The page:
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Published:June 4th, 2006 11:08 EST
Ringling Bros. Show Tough Skin in Elephant Battle with Activists

Ringling Bros. Show Tough Skin in Elephant Battle with Activists

By Maria Grella

Elephants in the Ringling Bros. and Barnum & Bailey Circus are at the center point of a six year long court battle. The Greatest Show on Earth showcases Asian elephants as part of their performances, but if animal welfare groups get their way, the pachyderms will be removed from circus shows. The hefty animals have some heavy support on their side. Among the plaintiffs are the Humane Society of the United States, the American Society for the Prevention of Cruelty to Animals and the Animal Welfare Institute. They argue that unfortunately, cruelty to animals is the dark-side of circus life.

The lawsuit is seeking to cease the harmful acts, claiming that the use of chains, sharpened hooks, the separation of elephant offspring from their mothers, and other practices violate the Endangered Species Act. Advocates say that traveling chained in boxcars for up to 50 weeks and performing tricks due to force and intimidation are examples of elephant abuse, and argue that the sharpened bull-hooks often cause scarring. Animal activists believe that by prohibiting these abuses, it would force Ringling to remove the elephants from their line-up completely.

The U.S.D.A., (the United States Department of Agriculture), has also found Ringling Bros. in violation of the Animal Welfare Act multiple times, but hasn’t been able to formally charge the great show people because of preventative measures taken by Ringling. Barnum & Bailey have said that their elephants are very well treated. Up to 20 Asian elephants tour in the 3 ringed circus, with the remaining 35 living at Ringling’s Center for Elephant Conservation; the $5 million, 200-acre facility is located in central Florida and also serves as a retirement and breeding center.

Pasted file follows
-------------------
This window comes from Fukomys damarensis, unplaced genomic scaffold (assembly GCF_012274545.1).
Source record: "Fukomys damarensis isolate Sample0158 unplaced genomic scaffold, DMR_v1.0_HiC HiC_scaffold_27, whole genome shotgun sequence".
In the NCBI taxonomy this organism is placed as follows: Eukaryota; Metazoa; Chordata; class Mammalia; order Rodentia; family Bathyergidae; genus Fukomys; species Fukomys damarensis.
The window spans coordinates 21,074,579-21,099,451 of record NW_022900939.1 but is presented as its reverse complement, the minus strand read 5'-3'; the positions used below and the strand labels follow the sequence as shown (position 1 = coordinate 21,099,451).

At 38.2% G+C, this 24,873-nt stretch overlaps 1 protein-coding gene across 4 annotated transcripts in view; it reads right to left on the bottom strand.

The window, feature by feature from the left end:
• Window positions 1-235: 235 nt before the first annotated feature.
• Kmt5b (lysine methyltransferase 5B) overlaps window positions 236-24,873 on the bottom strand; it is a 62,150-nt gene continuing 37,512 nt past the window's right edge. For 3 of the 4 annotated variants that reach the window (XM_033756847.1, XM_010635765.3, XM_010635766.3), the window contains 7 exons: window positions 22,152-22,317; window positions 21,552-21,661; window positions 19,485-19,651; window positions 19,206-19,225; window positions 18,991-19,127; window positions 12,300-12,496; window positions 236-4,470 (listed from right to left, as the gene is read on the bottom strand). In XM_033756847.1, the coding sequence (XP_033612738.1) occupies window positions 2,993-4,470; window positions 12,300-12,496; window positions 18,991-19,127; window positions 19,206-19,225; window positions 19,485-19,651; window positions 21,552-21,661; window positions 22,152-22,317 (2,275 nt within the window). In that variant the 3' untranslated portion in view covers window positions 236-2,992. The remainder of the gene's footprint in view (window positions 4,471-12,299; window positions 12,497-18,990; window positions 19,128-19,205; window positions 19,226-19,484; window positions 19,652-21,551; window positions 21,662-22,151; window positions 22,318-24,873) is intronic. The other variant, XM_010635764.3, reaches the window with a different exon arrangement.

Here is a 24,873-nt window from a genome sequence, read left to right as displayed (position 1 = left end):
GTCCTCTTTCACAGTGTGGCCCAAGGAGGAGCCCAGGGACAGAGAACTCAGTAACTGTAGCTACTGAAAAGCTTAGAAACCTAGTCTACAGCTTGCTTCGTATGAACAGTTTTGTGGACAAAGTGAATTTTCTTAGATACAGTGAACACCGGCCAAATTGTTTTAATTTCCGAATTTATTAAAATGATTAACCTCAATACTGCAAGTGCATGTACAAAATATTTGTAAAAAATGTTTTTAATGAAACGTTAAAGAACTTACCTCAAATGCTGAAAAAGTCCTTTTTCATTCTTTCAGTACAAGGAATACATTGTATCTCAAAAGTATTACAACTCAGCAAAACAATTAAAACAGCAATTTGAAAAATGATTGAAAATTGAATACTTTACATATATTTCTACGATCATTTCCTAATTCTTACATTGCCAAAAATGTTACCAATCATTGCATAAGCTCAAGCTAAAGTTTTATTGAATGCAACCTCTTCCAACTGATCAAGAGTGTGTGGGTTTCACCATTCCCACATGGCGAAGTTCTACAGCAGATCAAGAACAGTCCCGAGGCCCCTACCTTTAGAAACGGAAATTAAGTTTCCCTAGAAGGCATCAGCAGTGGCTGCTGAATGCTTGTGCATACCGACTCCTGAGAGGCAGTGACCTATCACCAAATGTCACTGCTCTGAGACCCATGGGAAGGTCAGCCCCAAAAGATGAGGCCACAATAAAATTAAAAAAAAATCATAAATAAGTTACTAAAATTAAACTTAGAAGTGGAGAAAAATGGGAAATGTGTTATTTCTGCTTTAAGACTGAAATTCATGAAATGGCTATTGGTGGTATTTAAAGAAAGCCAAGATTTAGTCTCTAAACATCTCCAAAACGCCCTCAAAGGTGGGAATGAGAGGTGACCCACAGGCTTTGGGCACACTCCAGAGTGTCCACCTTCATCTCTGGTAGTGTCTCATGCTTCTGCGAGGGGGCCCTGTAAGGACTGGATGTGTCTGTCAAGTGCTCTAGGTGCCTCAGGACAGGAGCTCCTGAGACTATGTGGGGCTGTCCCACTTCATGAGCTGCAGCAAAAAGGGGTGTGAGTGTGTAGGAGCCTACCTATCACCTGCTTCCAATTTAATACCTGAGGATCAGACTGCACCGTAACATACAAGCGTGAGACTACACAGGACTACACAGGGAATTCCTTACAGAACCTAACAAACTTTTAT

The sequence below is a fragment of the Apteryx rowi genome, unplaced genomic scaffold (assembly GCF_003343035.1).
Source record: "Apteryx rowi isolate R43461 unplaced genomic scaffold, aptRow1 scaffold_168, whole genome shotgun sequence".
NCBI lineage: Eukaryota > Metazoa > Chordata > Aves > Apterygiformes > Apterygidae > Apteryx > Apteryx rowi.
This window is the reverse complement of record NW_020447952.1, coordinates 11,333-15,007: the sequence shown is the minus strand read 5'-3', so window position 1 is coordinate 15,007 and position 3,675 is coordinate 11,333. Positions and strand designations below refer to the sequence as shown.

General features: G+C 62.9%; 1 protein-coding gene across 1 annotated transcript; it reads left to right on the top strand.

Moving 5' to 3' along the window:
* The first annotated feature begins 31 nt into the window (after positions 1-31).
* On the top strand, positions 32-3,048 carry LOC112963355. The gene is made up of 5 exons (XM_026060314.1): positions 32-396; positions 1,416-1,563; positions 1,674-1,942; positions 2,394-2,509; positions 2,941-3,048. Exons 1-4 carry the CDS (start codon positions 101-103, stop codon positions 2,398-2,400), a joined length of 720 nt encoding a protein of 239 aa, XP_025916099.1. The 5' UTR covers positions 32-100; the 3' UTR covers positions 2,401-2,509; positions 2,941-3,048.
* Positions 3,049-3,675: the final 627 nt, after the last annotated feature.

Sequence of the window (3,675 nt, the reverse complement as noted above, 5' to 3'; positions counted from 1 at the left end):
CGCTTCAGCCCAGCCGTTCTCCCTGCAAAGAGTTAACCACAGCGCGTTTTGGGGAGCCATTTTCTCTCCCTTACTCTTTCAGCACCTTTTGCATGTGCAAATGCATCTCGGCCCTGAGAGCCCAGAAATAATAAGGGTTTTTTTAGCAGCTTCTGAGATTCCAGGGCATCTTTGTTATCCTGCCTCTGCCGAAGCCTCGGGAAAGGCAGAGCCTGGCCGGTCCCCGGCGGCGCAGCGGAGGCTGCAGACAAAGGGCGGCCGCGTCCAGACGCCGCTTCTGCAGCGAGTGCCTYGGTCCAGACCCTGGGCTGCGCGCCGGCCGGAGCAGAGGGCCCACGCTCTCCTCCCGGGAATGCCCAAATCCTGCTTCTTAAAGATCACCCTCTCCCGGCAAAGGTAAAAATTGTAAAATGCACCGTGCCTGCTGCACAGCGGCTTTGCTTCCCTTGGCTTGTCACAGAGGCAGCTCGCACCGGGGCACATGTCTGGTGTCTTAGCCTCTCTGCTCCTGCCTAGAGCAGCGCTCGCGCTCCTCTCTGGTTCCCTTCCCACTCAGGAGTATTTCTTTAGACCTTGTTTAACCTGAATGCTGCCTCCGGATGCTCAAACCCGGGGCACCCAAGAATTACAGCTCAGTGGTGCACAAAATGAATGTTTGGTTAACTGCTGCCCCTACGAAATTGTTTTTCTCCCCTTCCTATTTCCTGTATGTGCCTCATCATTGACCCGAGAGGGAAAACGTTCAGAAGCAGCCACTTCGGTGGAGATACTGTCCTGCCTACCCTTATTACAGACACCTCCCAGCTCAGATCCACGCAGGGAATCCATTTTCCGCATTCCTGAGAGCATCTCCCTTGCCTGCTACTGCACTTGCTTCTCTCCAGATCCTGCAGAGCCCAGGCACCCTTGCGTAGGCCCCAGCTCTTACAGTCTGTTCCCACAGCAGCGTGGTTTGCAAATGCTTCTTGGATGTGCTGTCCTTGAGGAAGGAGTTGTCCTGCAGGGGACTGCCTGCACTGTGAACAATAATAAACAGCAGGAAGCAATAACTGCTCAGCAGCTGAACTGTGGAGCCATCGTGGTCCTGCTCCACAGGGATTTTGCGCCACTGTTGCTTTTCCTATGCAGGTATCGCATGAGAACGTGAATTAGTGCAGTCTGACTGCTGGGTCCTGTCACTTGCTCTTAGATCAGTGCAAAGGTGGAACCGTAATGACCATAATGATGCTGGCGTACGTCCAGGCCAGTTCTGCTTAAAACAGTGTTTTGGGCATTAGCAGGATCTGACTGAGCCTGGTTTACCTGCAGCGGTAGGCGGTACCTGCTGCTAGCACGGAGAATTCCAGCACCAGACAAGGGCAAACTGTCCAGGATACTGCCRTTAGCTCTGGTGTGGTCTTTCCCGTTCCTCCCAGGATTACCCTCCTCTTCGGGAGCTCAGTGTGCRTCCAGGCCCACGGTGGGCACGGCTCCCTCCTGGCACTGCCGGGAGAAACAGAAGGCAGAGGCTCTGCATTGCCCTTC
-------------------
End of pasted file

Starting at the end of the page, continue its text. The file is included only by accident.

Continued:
Ringling Bros. maintain that the huge animals receive state-of-the-art treatment and they are determined to keep them in their routines. Bruce Read, a former zookeeper and Ringling Bros.’ vice president for animal stewardship stated that punishment is not used. “We train animals through reward, repetition and reinforcement,” says Read.

The Ringling Bros. circus denies these allegations and has been defending itself since 2000. Read calls the hooks used to prod the Asian elephants an accepted tool of the trade, invented over centuries to control the animals humanely. Chains are permitted by government regulations and are necessary in both keeping the animals from consuming their companions’ food, and from weight shifting on rides, which may cause the train to derail. Regarding the separation issue; baby elephants aren’t brought away from their mothers until a trainer is certain of their maturity. Read stated that the Asian elephants have been somewhat domesticated already, as they are used in ceremonies, farming, and warfare. The United States aren‘t familiar with these animals, and the circus is an opportunity given to spread the experience. “Our circus brings them to areas where people don’t see such animals very often. That’s not something we should deprive our future generations of,” says Read.

The lawsuit, which began in 2000, has had Feld Entertainment Inc., Ringling’s parent company, at odds with animal activists. The plaintiffs have tried to gain access to training videos and veterinary records with no success. Attorney and vice president of the Humane Society’s animal protection litigation, Jonathan Lovvron, are expecting the trial to go forward next year. Lovvron feels the defendants have something to hide, saying, “They repeatedly claim that their elephants are healthy and well-treated, yet when we ask for documents that would prove that, they fight us tooth and nail in court.” Meanwhile, protests have called for the boycotting of circuses that feature animals. They cite productions such as Cirque du Soleil that have developed animal free shows. No major cities have yet to ban animal inclusive circuses, but fifteen U.S. municipalities have. Feld Entertainment Inc. has taken the stance that these animal rights groups are seeking publicity by targeting The Greatest Show on Earth. Opponents say it’s not about attention-seeking, but delivering the truth about animal abuse to the public. While a spokeswoman for the company says that the protests have had no impact on the decision of people to attend, critics argue that there is no evidence because Feld, a privately held company, doesn’t release revenue figures. Annual attendance is over 10 million, with audience surveys rating the pachyderms as the favorite attractions, according the Feld.